Iron is a trace mineral needed by our bodies to transport oxygen to cells and tissues through the production of hemoglobin. This gives us our strength and healthy look (rosy cheeks). Unfortunately there are some things that can make this mineral a little more difficult for us vegan women to get. Do not fear. This post is all about the food to increase your iron levels and ways to increase absorption.

One of the first signs of low iron is decreased stamina, fatigue, and weakness, and over time, as the body’s ability to carry oxygen decreases, anemia can occur.

Recommended daily intake:

  • Women in menstrual years need 18 mg of iron per day.
  • Pregnant women need 27 mg/day.
  • Breastfeeding women need 9 mg/day.
These are the minimum requirements. The max for all three phases is 45 mg. Any more than this per day and you risk iron toxicity which is not common in women, but possible.

A special note about oral contraceptives – it has been found that women who are on oral contraceptives actually need less iron than those who are not. The recommended intake for those who are on oral contraceptives is 10.9 mg daily. This would be good to talk about with your health care provider to see if you need less or more.

Iron is needed in higher amounts during times of growth like childhood, adolescence, and pregnancy as well as breastfeeding. Another time iron can become low is if your periods are heavy and/or last for longer than normal – any time there is significant blood loss. These are important times to pay attention to the things that may be hindering iron absorption in the gut and try to decrease them.

As women, we need a stable source of iron because we do lose some during our periods. Here is a list of food sources of iron. This list is not extensive because so many foods do contain iron. These are foods that are easy to add to the diet and have higher levels of iron. Enjoy!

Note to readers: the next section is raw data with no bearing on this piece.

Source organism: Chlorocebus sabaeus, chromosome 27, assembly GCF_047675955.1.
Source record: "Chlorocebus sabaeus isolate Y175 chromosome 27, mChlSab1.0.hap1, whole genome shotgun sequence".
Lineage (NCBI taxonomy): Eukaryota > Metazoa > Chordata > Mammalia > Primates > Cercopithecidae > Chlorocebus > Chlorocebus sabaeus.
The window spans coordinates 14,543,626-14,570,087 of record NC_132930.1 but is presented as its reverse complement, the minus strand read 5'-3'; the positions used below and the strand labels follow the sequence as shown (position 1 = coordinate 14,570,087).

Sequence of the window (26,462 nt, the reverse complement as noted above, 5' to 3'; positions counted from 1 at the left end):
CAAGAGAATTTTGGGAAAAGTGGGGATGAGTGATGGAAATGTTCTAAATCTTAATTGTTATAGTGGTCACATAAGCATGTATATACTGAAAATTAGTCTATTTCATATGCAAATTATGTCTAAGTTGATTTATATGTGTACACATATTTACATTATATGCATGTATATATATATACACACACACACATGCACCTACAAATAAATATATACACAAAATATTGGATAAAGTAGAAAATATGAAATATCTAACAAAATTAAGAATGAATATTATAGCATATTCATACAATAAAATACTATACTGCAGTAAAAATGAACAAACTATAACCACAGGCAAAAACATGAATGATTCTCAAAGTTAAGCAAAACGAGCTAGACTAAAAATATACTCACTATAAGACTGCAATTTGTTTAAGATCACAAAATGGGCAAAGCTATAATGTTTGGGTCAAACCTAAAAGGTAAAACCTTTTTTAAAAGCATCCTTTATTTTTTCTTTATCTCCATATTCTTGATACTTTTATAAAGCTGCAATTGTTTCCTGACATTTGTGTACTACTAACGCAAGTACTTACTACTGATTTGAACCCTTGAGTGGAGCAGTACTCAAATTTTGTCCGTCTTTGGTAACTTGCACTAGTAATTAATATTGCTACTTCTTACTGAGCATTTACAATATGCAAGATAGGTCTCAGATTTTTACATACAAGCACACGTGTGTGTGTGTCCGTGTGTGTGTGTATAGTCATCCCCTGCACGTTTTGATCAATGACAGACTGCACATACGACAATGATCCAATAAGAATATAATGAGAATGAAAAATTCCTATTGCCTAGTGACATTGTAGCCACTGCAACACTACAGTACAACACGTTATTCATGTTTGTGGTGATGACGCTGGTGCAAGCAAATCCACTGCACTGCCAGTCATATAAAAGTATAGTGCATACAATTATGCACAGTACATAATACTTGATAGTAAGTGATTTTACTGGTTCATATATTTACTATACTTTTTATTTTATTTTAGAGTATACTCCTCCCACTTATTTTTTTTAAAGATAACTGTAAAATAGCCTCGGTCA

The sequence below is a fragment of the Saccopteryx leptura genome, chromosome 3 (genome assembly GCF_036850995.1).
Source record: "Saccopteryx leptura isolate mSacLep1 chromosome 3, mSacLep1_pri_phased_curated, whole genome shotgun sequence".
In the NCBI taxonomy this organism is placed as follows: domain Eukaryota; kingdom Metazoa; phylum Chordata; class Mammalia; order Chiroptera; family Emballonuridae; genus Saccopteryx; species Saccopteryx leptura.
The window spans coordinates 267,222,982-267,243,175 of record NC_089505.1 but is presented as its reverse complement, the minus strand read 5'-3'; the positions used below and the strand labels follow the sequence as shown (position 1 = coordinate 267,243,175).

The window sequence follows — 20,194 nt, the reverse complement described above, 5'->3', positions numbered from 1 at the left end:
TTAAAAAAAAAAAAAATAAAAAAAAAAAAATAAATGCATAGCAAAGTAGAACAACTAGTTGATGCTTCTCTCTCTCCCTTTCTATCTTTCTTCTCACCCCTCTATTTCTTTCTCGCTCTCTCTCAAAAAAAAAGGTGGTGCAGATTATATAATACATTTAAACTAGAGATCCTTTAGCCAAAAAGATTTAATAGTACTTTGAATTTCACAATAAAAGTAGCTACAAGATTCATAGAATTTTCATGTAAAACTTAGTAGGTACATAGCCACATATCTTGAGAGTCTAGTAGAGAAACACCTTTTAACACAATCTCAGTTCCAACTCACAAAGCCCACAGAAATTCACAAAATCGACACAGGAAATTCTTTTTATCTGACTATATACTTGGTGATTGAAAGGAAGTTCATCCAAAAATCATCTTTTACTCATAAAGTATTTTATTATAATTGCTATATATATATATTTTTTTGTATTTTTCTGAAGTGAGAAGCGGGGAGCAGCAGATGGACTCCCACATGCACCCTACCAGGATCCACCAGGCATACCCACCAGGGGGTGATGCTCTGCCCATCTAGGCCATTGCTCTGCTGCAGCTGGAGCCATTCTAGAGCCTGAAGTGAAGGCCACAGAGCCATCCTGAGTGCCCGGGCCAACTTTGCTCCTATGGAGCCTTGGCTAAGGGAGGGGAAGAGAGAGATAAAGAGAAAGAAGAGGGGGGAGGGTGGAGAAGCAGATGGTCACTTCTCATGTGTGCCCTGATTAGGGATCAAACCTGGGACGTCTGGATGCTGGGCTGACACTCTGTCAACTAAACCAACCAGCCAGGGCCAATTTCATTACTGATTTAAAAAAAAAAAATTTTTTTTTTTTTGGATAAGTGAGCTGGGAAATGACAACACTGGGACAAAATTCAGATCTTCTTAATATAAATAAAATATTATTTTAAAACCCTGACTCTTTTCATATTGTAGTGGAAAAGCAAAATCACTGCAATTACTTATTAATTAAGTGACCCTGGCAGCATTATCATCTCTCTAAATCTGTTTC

1) Soybeans

These are a good source of iron and can be eaten in many ways:

1. Tempeh is fermented soybeans. It has got a distinct fermented flavour and can be added to any meal. It can be chopped, grated, or sliced to make veggie bacon.

2. Soybeans can also be eaten, but do not eat them raw (they can be poisonous.) These can be cooked like other beans or they can be sprouted. To learn how to sprout, check out this post. Soybeans have the highest iron levels of these four items.

  • Special note on soybeans – most of the soybeans grown these days are GMO. It is too early to tell if there are health issues related to them, so at this time, I always recommend to get organic, non-GMO soybean products to avoid being a guinea pig.
3. Edamame is the immature soybean and to eat, just boil.

4. Tofu is mashed soybean that is pressed into the blocks we recognize. It can be marinated and then fried, crumbled and scrambled, thrown into a dip or sauce, and even used for desserts. Tofu can contain calcium if preserved this way, so if you are having problems absorbing iron, look for tofu without calcium.

2) Lentils

Another good source of iron as well as quite high in folate and fiber is lentils. These quick cooking legumes are great added to soups and stews, and can also be cooked on their own as a side dish.

3) Spinach

Spinach also contains vitamins K and A as well as good amounts of folate and magnesium. Lightly steam, saute, or boil for a short time to get the most out of this dark, leafy green. Spinach can be added to any meal as a side or directly to the dish for added flavour and colour.

4) Whole Grains

This is a large category because it is the bran and germ of the grain that contains the iron. When a grain is processed, eg. flour, the bran and germ are removed (when not whole grain flour.) Eating grains in their whole form can be as simple as boiling them until softened, like you would with rice. Some great choices are amaranth, barley, millet, wild rice, rye, and wheat.

5) Quinoa

Technically a seed, not a grain, quinoa is high in iron as well as protein and calcium. It is quick to cook (20 minutes) and can be added to just about anything – casseroles, sautes, smoothies, baking. Be sure to rinse and drain the quinoa prior to use to remove the soap-like coating on each seed.

6) Bok Choy

Bok choy also high in vitamins K and C and has antioxidant and anti-inflammatory properties. This is another quick green to add to most meals. To prepare, chop into pieces and add to a skillet on med-high heat with coconut oil, veggie broth, or water and allow to cook for about 4 minutes.
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7) Sea Vegetables